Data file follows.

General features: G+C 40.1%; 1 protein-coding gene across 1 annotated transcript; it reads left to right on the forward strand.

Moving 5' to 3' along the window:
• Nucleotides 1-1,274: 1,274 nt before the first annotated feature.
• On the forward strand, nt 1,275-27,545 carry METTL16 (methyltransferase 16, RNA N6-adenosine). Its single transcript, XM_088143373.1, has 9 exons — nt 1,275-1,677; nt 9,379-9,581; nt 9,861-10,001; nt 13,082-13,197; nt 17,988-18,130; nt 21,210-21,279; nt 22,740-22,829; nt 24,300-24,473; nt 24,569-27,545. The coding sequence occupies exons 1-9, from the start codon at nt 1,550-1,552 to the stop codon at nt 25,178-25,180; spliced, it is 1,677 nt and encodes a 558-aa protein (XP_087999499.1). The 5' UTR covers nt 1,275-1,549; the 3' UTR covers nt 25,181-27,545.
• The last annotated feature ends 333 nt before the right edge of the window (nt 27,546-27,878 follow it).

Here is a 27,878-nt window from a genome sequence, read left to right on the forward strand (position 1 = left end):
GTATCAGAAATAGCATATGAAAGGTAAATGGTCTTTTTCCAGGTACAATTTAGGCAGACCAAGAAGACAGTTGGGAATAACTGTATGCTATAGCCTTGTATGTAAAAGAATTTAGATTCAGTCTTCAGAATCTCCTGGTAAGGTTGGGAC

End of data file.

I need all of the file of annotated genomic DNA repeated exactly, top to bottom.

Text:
General features: G+C 40.1%; 1 protein-coding gene across 1 annotated transcript; it reads left to right on the forward strand.

Moving 5' to 3' along the window:
• Nucleotides 1-1,274: 1,274 nt before the first annotated feature.
• On the forward strand, nt 1,275-27,545 carry METTL16 (methyltransferase 16, RNA N6-adenosine). Its single transcript, XM_088143373.1, has 9 exons — nt 1,275-1,677; nt 9,379-9,581; nt 9,861-10,001; nt 13,082-13,197; nt 17,988-18,130; nt 21,210-21,279; nt 22,740-22,829; nt 24,300-24,473; nt 24,569-27,545. The coding sequence occupies exons 1-9, from the start codon at nt 1,550-1,552 to the stop codon at nt 25,178-25,180; spliced, it is 1,677 nt and encodes a 558-aa protein (XP_087999499.1). The 5' UTR covers nt 1,275-1,549; the 3' UTR covers nt 25,181-27,545.
• The last annotated feature ends 333 nt before the right edge of the window (nt 27,546-27,878 follow it).

Here is a 27,878-nt window from a genome sequence, read left to right on the forward strand (position 1 = left end):
GTATCAGAAATAGCATATGAAAGGTAAATGGTCTTTTTCCAGGTACAATTTAGGCAGACCAAGAAGACAGTTGGGAATAACTGTATGCTATAGCCTTGTATGTAAAAGAATTTAGATTCAGTCTTCAGAATCTCCTGGTAAGGTTGGGAC